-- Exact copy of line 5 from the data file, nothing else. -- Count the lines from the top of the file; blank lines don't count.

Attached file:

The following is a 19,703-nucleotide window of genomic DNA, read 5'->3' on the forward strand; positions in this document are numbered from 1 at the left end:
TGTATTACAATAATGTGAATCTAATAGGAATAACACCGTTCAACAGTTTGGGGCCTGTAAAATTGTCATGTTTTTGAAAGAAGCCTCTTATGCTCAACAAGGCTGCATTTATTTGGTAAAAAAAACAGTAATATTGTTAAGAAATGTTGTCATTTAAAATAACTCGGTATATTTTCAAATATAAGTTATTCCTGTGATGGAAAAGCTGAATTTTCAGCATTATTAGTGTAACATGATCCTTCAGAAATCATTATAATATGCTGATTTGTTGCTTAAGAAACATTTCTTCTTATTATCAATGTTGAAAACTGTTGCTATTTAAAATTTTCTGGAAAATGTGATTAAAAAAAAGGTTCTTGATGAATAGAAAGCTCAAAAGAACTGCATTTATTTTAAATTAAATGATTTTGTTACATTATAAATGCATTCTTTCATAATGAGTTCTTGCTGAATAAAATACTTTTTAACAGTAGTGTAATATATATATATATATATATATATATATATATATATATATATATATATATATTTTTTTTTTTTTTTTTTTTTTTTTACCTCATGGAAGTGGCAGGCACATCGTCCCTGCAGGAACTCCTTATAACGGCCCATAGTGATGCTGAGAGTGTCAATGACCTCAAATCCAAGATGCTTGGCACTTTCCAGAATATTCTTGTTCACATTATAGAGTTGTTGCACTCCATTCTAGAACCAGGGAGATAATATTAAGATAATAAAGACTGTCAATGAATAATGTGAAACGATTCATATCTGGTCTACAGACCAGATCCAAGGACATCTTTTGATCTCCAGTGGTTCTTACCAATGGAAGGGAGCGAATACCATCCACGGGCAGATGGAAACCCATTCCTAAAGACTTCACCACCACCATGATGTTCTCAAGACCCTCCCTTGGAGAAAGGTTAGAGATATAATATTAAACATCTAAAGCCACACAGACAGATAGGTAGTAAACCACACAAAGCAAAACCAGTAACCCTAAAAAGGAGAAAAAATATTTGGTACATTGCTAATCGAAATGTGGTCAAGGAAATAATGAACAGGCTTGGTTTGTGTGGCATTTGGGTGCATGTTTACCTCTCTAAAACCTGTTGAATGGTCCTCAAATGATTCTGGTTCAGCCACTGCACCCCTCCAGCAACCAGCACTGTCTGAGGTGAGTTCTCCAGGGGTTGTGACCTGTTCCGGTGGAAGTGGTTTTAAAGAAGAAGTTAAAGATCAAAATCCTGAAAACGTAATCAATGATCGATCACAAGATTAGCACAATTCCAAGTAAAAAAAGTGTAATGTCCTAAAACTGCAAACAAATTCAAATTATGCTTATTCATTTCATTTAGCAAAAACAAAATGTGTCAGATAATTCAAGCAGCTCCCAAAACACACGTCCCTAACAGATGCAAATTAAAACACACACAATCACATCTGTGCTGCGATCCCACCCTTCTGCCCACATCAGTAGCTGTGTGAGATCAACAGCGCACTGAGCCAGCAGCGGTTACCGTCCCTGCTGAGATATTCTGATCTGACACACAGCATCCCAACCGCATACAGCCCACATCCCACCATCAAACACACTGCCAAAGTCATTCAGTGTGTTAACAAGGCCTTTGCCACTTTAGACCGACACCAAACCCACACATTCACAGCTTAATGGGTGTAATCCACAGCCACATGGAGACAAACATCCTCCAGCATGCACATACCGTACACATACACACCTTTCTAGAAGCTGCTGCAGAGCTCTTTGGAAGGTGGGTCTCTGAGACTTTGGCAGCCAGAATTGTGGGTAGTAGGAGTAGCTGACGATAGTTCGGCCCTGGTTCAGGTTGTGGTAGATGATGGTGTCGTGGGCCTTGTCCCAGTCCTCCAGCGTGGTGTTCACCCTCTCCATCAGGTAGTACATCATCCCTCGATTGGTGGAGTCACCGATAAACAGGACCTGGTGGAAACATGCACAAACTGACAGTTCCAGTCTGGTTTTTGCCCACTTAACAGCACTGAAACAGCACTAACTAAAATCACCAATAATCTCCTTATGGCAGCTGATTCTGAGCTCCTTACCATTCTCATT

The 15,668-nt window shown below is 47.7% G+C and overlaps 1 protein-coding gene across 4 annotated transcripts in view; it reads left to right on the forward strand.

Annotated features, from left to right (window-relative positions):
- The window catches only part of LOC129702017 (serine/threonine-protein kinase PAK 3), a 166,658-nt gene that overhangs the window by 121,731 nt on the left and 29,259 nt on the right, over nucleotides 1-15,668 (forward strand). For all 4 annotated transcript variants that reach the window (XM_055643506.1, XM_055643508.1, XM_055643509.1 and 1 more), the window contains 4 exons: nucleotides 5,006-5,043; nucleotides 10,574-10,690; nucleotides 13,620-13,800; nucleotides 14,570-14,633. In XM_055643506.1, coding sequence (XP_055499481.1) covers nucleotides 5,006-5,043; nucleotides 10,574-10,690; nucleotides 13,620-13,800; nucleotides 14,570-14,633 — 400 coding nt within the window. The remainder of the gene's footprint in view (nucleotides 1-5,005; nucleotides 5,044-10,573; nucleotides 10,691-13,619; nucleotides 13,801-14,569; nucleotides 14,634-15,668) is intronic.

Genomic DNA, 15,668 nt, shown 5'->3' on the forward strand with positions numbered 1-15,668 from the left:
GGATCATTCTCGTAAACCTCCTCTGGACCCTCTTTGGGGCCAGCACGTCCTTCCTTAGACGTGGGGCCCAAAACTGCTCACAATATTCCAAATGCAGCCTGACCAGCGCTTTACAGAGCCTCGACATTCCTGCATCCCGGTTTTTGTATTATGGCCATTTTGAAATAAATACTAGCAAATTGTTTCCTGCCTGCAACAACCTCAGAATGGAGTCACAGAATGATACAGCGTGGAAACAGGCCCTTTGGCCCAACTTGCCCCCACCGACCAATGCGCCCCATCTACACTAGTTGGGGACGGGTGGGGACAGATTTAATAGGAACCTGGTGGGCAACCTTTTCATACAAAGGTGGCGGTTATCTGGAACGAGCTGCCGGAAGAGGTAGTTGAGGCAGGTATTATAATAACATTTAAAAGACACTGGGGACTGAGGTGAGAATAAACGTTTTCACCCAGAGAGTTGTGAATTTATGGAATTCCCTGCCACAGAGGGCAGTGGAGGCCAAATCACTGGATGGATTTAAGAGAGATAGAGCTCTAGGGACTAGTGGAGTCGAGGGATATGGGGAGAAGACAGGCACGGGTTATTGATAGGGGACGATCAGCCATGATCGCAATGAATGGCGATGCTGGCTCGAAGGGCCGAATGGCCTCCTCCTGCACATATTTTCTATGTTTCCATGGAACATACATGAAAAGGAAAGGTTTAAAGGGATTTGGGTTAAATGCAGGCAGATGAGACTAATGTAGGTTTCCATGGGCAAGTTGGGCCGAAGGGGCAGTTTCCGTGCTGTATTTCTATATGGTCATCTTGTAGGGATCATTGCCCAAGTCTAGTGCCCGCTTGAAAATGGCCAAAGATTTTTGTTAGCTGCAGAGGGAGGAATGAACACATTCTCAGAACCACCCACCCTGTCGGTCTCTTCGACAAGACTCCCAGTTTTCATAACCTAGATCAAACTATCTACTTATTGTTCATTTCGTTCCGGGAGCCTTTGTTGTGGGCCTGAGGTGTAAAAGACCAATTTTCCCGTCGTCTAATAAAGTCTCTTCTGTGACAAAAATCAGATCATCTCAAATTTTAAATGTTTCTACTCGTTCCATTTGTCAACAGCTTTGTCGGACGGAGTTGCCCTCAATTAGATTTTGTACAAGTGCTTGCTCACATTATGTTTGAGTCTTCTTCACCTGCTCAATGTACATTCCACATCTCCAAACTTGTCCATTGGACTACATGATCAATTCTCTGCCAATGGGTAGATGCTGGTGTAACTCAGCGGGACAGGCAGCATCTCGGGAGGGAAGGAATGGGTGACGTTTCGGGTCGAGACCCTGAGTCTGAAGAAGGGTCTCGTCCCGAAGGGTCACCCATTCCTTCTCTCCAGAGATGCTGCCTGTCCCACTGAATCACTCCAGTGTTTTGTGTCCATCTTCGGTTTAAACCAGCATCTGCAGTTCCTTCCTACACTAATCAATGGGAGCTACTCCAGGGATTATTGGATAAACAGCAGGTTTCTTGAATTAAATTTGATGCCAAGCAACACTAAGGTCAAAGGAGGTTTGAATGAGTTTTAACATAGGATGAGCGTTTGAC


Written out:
- The window catches only part of LOC129702017 (serine/threonine-protein kinase PAK 3), a 166,658-nt gene that overhangs the window by 121,731 nt on the left and 29,259 nt on the right, over nucleotides 1-15,668 (forward strand). For all 4 annotated transcript variants that reach the window (XM_055643506.1, XM_055643508.1, XM_055643509.1 and 1 more), the window contains 4 exons: nucleotides 5,006-5,043; nucleotides 10,574-10,690; nucleotides 13,620-13,800; nucleotides 14,570-14,633. In XM_055643506.1, coding sequence (XP_055499481.1) covers nucleotides 5,006-5,043; nucleotides 10,574-10,690; nucleotides 13,620-13,800; nucleotides 14,570-14,633 — 400 coding nt within the window. The remainder of the gene's footprint in view (nucleotides 1-5,005; nucleotides 5,044-10,573; nucleotides 10,691-13,619; nucleotides 13,801-14,569; nucleotides 14,634-15,668) is intronic.